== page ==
When was the first solid-state electronic calculator created?
Electronic calculators (which took over from mechanical or electro-mechanical calculators) were developed in parallel with the early electronic computers of the 1960s.
One good thing about being older is we remember such things when it happened
Oct 31, 2017 1:46AM
I bought my first Ti, 4 function calculator for $99 at People Credit Jewelers in Hamilton Ontario in 1975 to use in my first year of college. I had to take a loan out for it.
Oct 18, 2017 7:25AM
As an electrical apprentice in 1970 I bought a Panasonic scientific calculator for my schoolwork. It had a fluorescent display and devoured batteries at an alarming rate. It cost nearly $100 when I was on a gross wage of $20 per week, so probably equivalent to buying a really high spec pc these days. I wasn't allowed to use it for exams - I sat my trade finals in 1972 and that was the first year that the examination board allowed the use of a slide rule for exams! Before that we had to use books of Math tables (Logs, sines, cosines, tangents etc). Such a lot has changed in the last 50 years. Interestingly, I still have my Math tables book and my slide rule, but the calculator has long since died.
Feb 17, 2019 7:33PM
johnespo, Seriously? "Outstanding question"? It's a simple question with a one sentence answer that fails to expound at all on the subject. Please, give it a break. I can't possibly imagine what it is you get from being so sycophantic.
Oct 19, 2017 2:19PM
The key to the correct answer was the words "solid state," which was a big selling point in electronics in the 60's and 70's. Not much trivia here, just good old-fashioned knowledge.
Oct 26, 2017 9:28PM
Yes I recall these things arriving and until tills calculated change and businesses taught junior staff how to use them correctly I constantly checked change. When the power went out I had to actually write down a calculation for a very sweet but vacuous young lady to complete my purchase. Kids have struggled to do basic math in their heads since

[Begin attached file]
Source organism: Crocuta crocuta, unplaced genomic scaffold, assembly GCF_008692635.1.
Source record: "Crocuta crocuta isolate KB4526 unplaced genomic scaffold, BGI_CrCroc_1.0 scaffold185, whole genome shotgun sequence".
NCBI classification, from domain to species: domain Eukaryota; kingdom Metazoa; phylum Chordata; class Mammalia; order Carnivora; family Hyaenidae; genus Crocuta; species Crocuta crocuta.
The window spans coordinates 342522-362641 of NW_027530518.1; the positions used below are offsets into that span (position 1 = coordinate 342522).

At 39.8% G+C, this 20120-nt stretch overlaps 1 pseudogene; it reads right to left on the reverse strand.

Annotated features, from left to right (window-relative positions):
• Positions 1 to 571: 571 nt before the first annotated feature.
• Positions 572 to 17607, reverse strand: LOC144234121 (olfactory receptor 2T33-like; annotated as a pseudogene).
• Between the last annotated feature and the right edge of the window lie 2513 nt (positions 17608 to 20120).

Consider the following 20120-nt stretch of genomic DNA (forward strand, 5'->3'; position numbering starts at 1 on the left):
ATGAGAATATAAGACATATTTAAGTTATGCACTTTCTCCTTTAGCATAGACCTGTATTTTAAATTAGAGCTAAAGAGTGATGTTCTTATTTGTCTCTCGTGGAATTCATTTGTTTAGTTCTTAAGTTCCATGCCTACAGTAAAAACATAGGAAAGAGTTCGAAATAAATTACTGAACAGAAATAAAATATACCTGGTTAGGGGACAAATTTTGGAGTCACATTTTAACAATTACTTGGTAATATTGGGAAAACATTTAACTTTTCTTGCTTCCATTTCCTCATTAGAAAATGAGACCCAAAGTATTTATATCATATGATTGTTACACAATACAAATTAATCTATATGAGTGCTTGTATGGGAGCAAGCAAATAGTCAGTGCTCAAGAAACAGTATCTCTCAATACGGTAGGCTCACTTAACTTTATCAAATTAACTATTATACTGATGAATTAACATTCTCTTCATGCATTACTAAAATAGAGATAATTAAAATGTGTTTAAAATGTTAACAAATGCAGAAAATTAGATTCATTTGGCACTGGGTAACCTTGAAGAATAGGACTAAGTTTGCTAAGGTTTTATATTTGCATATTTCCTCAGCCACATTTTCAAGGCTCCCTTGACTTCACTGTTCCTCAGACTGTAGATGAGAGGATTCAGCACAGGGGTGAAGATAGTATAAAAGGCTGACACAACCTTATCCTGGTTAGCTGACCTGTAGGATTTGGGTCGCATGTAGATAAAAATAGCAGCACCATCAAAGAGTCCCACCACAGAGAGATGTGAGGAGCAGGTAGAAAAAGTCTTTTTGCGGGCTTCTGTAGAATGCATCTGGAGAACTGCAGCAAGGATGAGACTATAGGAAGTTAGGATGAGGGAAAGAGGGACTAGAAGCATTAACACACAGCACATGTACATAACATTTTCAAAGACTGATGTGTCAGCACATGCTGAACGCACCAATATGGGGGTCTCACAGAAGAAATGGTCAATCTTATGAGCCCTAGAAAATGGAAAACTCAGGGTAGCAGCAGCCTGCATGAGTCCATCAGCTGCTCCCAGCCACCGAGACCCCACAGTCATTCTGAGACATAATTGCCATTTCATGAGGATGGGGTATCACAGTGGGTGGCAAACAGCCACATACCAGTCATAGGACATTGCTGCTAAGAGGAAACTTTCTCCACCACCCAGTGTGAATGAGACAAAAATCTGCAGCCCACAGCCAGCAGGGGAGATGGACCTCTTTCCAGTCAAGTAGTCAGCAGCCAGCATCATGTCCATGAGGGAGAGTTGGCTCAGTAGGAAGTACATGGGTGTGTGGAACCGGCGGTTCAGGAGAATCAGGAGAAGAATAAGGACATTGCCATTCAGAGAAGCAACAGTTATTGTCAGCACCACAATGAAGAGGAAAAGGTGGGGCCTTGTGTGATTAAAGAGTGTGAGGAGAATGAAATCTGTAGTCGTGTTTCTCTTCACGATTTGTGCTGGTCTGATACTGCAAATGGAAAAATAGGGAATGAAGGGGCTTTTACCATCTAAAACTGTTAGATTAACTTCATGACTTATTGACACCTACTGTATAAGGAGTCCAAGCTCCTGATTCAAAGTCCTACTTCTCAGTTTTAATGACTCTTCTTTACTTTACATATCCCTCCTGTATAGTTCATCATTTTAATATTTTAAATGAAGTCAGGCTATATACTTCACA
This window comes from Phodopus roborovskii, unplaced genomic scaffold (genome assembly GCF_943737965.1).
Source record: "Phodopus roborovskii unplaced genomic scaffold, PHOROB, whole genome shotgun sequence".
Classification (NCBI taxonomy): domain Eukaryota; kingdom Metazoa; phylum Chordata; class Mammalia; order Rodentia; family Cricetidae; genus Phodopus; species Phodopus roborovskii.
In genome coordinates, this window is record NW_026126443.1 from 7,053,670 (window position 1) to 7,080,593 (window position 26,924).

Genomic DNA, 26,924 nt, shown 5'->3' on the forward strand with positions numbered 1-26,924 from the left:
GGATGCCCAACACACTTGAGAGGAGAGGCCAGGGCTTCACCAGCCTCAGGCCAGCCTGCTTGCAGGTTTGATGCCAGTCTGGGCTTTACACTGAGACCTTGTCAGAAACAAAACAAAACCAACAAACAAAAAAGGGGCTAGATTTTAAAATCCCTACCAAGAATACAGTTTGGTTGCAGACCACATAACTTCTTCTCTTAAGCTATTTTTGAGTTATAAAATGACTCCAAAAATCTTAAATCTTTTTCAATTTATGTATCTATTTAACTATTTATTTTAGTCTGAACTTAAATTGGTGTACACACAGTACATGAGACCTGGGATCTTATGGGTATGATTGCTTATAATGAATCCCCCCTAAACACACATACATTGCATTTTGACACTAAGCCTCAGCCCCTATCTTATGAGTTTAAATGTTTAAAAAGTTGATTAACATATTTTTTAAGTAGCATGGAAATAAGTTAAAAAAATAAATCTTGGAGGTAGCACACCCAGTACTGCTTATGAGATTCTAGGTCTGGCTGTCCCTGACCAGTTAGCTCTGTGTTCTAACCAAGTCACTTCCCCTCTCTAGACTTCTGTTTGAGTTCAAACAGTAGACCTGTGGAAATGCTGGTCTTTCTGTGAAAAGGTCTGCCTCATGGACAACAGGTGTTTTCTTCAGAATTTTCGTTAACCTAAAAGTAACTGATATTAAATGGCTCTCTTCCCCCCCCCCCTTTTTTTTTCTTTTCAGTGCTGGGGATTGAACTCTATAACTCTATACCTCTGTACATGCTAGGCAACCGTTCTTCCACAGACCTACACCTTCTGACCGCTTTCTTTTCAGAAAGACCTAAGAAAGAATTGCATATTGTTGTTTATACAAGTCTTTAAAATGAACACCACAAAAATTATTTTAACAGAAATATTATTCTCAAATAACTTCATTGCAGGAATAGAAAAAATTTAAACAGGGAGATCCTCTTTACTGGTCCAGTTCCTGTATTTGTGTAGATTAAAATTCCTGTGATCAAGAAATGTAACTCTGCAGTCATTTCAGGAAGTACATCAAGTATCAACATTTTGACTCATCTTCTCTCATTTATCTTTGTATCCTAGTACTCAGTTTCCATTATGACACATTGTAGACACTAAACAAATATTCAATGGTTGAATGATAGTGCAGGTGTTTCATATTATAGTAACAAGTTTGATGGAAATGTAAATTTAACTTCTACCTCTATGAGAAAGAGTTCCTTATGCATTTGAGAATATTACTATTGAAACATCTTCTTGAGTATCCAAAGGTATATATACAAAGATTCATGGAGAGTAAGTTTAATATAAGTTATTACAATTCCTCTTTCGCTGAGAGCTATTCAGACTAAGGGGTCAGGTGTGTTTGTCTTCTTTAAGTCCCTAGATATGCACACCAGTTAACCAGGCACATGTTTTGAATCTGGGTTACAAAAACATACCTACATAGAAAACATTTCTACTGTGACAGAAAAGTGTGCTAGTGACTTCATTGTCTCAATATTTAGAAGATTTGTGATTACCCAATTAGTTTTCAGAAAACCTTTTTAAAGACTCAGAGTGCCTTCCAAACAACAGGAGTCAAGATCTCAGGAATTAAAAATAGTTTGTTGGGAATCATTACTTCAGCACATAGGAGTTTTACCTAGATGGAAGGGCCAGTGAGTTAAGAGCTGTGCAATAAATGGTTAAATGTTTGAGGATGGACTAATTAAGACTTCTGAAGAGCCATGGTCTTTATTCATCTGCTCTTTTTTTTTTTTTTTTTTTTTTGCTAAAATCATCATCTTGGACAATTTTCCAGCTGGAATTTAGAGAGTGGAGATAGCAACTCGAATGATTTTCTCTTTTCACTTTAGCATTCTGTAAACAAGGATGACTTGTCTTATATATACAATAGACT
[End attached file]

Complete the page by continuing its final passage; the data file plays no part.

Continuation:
Dec 4, 2018 7:11AM
Alexander Sickert, I doubt that you were. The three engineers envisioned building an IC-based, battery-powered "miniature calculator" that could add, subtract, multiply, and divide, yet still fit in the palm of your hand. After two years of development, they completed the first hand-held calculator in 1967. The battery-powered device could accept six-digit numbers, perform the four basic arithmetic functions, and print results as large as 12 digits on a thermal printer. Code-named the "Cal-Tech," the calculator measured about 4.25 by 6.15 by 1.75 inches and weighed 45 ounces. Laid out in discrete components (transistors, resistors, etc.), the electronics within the device filled a large lab bench top. Thanks to the ingenuity of the Texas Instruments team, most of the components were integrated into just four ICs. The prototype calculator was shown to a number of business machine and electronic companies. Canon (Japan) became very interested in this new technology; seeing the potential of miniaturized electronics to help fuel their growth in the business machine market.. Their Pocketronic, sold 3 years later in 1970, bears a striking resemblance to the original "Cal-Tech" and even kept its unique, horizontal-path, thermal printing tape system. The three engineers showed that calculators could be reduced to fit a person's hand. As more companies saw the potential, a market was created where there was none before. Businesses and consumers loved the convenience of an electronic "personal calculating device." As the calculators shrunk in size and, very quickly, in price, the market grew to mammoth proportions. Several samples of the "Cal-Tech" were built. One was given to the Smithsonian Institution in Washington, DC and another resides at the American Computer Museum in Bozeman, Montana.
Jan 31, 2019 11:36PM
I cannot believe that over 10% of the people picked the 1880s as the answer!
Jul 21, 2017 4:05AM
williamrlaughlin, how long did you have to wait before there was a comment where you could reasonably use the term "sycophantic"?
Jul 31, 2019 8:11PM
Now all you need is a phone.
Dec 9, 2020 12:35PM
Sep 10, 2020 12:06PM
Where's my abacus... no joke. I'm quite good at mental arithmatic, but lots of people in Asia can use an abacus quicker than a calculator and my brain!
Jul 5, 2020 10:55PM
Keep brain active
Jun 1, 2020 10:47AM
Teresa Green, I thought the whole idea was to ask trivia/fun questions. Stop taking things so seriously, if you find these so pathetic, there are plenty of other quiz programmes you can go too. Keep smiling
Apr 25, 2020 7:37PM
Dec 23, 2019 12:07PM
I'm a south side San Antonio girl and we had calculators in school back in the mid to late 60s thanks to TI
Dec 9, 2019 10:57AM
Our teachers would only allow us to use them in certain exams.
Nov 15, 2019 1:03PM
Oh NO! A bad start & fingers touching in wrong spots!
Oct 23, 2019 2:17AM
I remember paying decent money for one of those early calculators in the late 60s
Oct 17, 2019 12:39AM
Oct 5, 2019 8:33PM
George Oliver Prince, ...exactly
Oct 5, 2019 8:32PM
I know. I had one! $150 for +,-, x, / ! Nothing else.
Aug 17, 2019 11:26AM
A gift from the gods! So much easier to operate than the hand cranks.
Aug 14, 2019 9:03AM
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